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PPI: The abbreviation for Producer Price Index, which is an index of the prices domestic producers receive from selling their output. THE Producer Price Index is actually one of several producer price indexes compiled and published monthly by the Bureau of Labor Statistics (BLS). THE Producer Price Index reported regularly in the media is actually the Producer Price Index for All Commodities. Other members in the family of producer price indexes include an array of broad, composite indexes (including finished consumer goods, capital goods, and crude materials); indexes that track the prices received by producers in virtually every major production industry in the country (including lumber, iron and steel, household furniture, and passenger cars); and price indexes for thousands of specific products. In total, the producer price index family includes well over 10,000 separate indexes.

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FIRST RULE OF SCARCITY:

The first of seven basic rules of the economy, stating that the world is faced with limited resources but unlimited wants and needs satisfied from these resources. Scarcity is THE economy problem upon which the entire study of economics is built. A primary implication of scarcity is that the pursuit of an activity results in an opportunity cost.
This rule stems from the fundamental observation that society does not have enough resources to produce everything that everyone wants. The two essential facts that create the scarcity problem are (1) limited resources and (2) unlimited wants and needs. The resources used to produce wants-and-needs-satisfying goods are finite. The wants and needs satisfied with these resources are unending.

Limited Resources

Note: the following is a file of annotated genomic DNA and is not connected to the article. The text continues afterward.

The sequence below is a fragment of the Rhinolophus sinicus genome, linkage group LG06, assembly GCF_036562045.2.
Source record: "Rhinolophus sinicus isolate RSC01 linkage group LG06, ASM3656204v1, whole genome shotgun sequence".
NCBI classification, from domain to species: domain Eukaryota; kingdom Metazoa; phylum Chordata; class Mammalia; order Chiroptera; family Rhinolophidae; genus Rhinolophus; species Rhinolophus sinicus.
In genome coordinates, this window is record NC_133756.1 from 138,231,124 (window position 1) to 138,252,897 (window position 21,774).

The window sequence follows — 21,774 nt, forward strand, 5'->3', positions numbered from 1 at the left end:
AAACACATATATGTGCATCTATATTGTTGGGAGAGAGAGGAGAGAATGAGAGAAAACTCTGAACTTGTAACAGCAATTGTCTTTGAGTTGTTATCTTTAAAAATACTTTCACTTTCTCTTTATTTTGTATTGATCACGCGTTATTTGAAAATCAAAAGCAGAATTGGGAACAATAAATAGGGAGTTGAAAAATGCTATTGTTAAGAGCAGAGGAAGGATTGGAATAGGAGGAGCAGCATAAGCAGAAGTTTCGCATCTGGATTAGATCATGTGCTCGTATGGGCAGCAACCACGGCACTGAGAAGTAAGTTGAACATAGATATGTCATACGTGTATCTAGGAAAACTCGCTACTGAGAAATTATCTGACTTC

Resources--labor, capital, land, and entrepreneurship--are limited. Modern nations, like the United States, do have abundant resource quantities--millions of workers, trillions of dollars worth of capital goods, millions of acres of land. But while abundant, they are not boundless. An economy might have 100 million workers, but it has only 100 million workers. The supply of workers is not endless.

Consider these resource constraints:

  • First, while time continues to march forward, each day contains only 24 hours--no more. Once an hour passes it cannot be recovered. Time is limited.

  • Second, while the planet Earth might seem vast, it is a finite lump of matter. With exception of the daily bombardment of solar energy and occasional meteor strikes, the total amount of productive matter available on the planet was set billions of years ago.

  • Third, while the universe is also vast, and potentially boundless, if physicists are correct then the speed of light imposes a limit on the accessible universe. An unlimited universe might exist, but if we cannot see it and cannot reach it, what difference does it make?

Unlimited Wants and Needs

Wants and needs--the desire to survive and improve life--are unlimited. People are never fully satisfied. They always want more. They always need more.